Wageningen University & Research: Less food waste in supermarkets

On average, 98.4% of all food and beverages available in Dutch supermarkets in 2020 was actually sold; the remaining 1.6% did not reach consumers (measured by weight in kilogrammes). That means 3.6% less food was wasted* by supermarkets than in 2018. These findings are based on research carried out by Wageningen University & Research (WUR) for Centraal Bureau Levensmiddelenhandel [Central Food Trade Office] (CBL) and the Ministry of Agriculture, Nature & Food Quality under the umbrella of the Samen Tegen Voedselverspilling [Food Waste Free United] foundation.

Five Dutch supermarket organisations participated in the project on the basis of self-reporting: Albert Heijn, Aldi, Jumbo, Lidl and PLUS. Together they represent almost 80% of the Dutch market.

The 1.6% of unsold products in supermarkets in 2020 were distributed across five product categories. The distribution was almost identical to the figures for 2018.

Figure 1: Food waste in supermarkets per product group. Bread and pastries account for the largest share (35.2% of the total food waste), followed by potatoes, vegetables and fruit (31.9%). Fresh meat and fresh fish contribute with the least amount of waste (7.2%).
Figure 1: Food waste in supermarkets per product group. Bread and pastries account for the largest share (35.2% of the total food waste), followed by potatoes, vegetables and fruit (31.9%). Fresh meat and fresh fish contribute with the least amount of waste (7.2%).
Food waste within the product categories
To take targeted measures against food waste, it is important to know the amount of waste in each product category. The proportion of unsold products in relation to stocked volumes per product category was as follows:

bread, part baked bread and pastries: 7.8% (compared to 7.7% in 2018)
fresh meat and fresh fish: 2.4% (2.9% in 2018)
potatoes, vegetables and fruit: 2.4% (2.7% in 2018)
dairy products, eggs and chilled ready-to-eat products: 1.2% (1.4% in 2018)
other fresh and long-life products: 0.4% (0.4% in 2018)
Use of unsold products
*For the purposes of this research, ‘food waste’ refers to products that do not reach consumers. These waste streams are often used for other purposes, such as animal feed, fermentation and incineration. For example, two-thirds of unsold fresh bread, part baked bread and pastries are processed into high-grade animal feed.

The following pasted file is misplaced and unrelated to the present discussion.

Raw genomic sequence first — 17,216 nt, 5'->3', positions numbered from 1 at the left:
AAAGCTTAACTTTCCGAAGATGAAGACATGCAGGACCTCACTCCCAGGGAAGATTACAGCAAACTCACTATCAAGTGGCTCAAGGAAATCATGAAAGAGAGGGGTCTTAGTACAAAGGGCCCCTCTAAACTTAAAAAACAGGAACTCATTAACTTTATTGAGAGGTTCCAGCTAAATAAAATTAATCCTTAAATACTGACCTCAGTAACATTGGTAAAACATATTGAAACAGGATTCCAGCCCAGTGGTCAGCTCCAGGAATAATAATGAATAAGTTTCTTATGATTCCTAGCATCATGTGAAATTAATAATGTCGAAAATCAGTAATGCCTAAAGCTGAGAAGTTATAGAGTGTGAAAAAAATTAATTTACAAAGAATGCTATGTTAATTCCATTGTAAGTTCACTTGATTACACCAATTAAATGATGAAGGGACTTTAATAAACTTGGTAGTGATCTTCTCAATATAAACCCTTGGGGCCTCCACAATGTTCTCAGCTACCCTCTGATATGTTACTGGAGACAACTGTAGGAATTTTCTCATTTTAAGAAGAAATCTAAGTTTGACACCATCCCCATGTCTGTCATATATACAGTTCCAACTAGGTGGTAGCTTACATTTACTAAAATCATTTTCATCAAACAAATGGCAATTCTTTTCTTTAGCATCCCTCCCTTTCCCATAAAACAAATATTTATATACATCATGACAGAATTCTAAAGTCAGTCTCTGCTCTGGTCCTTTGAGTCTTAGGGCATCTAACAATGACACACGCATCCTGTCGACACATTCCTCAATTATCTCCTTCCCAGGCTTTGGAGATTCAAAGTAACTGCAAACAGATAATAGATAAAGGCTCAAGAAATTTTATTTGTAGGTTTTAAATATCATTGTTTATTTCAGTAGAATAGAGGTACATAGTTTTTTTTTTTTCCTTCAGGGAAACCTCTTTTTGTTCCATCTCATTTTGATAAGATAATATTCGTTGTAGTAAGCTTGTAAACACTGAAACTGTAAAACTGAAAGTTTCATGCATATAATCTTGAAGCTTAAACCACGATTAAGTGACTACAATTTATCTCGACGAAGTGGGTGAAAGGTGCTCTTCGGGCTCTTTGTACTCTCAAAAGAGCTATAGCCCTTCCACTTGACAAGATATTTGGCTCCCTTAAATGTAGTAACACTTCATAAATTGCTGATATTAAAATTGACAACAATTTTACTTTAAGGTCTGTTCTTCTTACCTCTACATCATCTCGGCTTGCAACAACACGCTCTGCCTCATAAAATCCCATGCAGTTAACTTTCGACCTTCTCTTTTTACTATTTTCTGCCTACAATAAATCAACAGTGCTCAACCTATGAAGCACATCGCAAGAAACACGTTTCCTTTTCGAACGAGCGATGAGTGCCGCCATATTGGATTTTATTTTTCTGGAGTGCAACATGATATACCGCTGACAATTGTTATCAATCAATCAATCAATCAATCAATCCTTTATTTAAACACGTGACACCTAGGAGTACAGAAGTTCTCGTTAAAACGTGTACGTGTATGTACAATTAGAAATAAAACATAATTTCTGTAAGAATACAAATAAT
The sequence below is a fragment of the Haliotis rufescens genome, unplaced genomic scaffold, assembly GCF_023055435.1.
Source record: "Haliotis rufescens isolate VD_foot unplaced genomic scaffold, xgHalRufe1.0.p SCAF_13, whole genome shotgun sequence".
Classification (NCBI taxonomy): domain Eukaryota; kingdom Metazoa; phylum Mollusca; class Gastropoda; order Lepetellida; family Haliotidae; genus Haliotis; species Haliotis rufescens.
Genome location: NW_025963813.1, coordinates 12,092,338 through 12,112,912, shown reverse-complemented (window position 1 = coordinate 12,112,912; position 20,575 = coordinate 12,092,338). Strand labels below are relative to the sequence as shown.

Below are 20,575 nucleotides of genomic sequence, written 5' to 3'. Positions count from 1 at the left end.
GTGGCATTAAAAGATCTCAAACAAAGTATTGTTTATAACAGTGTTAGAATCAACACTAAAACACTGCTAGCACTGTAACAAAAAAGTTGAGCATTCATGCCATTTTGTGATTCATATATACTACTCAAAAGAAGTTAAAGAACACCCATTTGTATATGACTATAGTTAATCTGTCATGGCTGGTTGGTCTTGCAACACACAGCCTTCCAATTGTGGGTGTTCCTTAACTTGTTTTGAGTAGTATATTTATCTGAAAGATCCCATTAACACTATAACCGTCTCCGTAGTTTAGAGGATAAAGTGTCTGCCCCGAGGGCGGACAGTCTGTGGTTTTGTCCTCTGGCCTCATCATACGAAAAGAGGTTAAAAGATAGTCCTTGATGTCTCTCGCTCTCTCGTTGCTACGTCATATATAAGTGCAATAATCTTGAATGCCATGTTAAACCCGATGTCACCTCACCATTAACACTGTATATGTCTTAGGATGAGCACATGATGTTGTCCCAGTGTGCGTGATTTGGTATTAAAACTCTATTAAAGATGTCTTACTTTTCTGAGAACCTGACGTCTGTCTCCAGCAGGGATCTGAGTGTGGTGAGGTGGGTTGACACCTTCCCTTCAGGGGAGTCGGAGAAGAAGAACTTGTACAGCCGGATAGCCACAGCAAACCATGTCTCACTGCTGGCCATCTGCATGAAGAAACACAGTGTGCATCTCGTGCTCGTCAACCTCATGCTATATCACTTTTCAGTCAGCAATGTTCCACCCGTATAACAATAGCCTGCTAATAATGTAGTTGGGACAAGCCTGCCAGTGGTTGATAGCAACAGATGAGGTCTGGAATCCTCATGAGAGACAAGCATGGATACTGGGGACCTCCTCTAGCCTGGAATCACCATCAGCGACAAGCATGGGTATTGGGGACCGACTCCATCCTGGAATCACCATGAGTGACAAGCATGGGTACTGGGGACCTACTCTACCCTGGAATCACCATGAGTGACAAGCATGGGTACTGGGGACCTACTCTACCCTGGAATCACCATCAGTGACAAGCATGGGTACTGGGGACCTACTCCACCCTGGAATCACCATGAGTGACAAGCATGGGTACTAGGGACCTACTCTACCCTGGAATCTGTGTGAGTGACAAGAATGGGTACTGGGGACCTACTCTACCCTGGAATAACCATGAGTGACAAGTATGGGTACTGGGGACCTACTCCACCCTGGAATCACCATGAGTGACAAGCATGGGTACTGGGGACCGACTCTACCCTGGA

Role of the supermarket in a waste-free supply chain
Despite higher sales in 2020 due to COVID-19, the amount of food wasted in 2020 clearly decreased compared to 2018. “This shows that the various waste-free initiatives taken by supermarket chains in 2019 and 2020 are bearing fruit,” says Toine Timmermans, director of the Food Waste Free United foundation. “Supermarkets play an important role in reducing food waste, not only individually but also as part of the supply chain, for example by making sustainable agreements with their suppliers, adapting quality standards, using new technologies and raising consumer awareness.”

Jennifer Muller, Sustainability Manager at CBL, is happy with the results of the self-reports: “Dutch supermarkets are still leading the way in this respect worldwide. The results of the research reveal which product categories can achieve the best results and this enables the supermarkets to work towards a sector-wide target: 50% less food waste by 2030.”

Food waste self-reports per sector
In 2020, Dutch supermarkets achieved a first when they made their food waste streams transparent. Thanks to this research, we now have a better understanding of food waste in the supermarket sector. The supermarket chains voluntarily self-reported their food waste and provided the anonymised data to WUR. WUR performed a data analysis and extrapolated the results to the entire Dutch market. Food Waste Free United is now working with WUR to analyse more links in the supply chain so that more targeted measures can be taken against food waste. More and more food chain sectors are participating in this research.

The research is an initiative of the CBL and part of the implementation agenda of the Food Waste Free United foundation. The research is carried out by Wageningen Food & Biobased Research and is funded by the Ministry

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